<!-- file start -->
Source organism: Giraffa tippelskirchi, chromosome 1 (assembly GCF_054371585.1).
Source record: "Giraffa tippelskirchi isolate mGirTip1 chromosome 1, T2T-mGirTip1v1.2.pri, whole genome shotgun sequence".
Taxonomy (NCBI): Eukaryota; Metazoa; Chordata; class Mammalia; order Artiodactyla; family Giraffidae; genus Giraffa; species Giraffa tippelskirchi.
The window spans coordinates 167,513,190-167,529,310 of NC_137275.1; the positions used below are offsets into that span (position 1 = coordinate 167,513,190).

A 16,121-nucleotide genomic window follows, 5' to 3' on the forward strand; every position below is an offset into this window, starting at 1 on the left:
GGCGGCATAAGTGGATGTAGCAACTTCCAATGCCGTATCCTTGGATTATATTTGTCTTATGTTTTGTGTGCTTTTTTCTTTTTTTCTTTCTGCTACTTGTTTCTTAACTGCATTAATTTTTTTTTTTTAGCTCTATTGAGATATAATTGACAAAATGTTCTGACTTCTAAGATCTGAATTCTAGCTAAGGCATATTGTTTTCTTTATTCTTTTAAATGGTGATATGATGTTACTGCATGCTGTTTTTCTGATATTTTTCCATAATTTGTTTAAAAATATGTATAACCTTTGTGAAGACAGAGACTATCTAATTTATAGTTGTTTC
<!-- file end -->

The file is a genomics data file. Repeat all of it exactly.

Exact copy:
Source organism: Giraffa tippelskirchi, chromosome 1 (assembly GCF_054371585.1).
Source record: "Giraffa tippelskirchi isolate mGirTip1 chromosome 1, T2T-mGirTip1v1.2.pri, whole genome shotgun sequence".
Taxonomy (NCBI): Eukaryota; Metazoa; Chordata; class Mammalia; order Artiodactyla; family Giraffidae; genus Giraffa; species Giraffa tippelskirchi.
The window spans coordinates 167,513,190-167,529,310 of NC_137275.1; the positions used below are offsets into that span (position 1 = coordinate 167,513,190).

A 16,121-nucleotide genomic window follows, 5' to 3' on the forward strand; every position below is an offset into this window, starting at 1 on the left:
GGCGGCATAAGTGGATGTAGCAACTTCCAATGCCGTATCCTTGGATTATATTTGTCTTATGTTTTGTGTGCTTTTTTCTTTTTTTCTTTCTGCTACTTGTTTCTTAACTGCATTAATTTTTTTTTTTTAGCTCTATTGAGATATAATTGACAAAATGTTCTGACTTCTAAGATCTGAATTCTAGCTAAGGCATATTGTTTTCTTTATTCTTTTAAATGGTGATATGATGTTACTGCATGCTGTTTTTCTGATATTTTTCCATAATTTGTTTAAAAATATGTATAACCTTTGTGAAGACAGAGACTATCTAATTTATAGTTGTTTC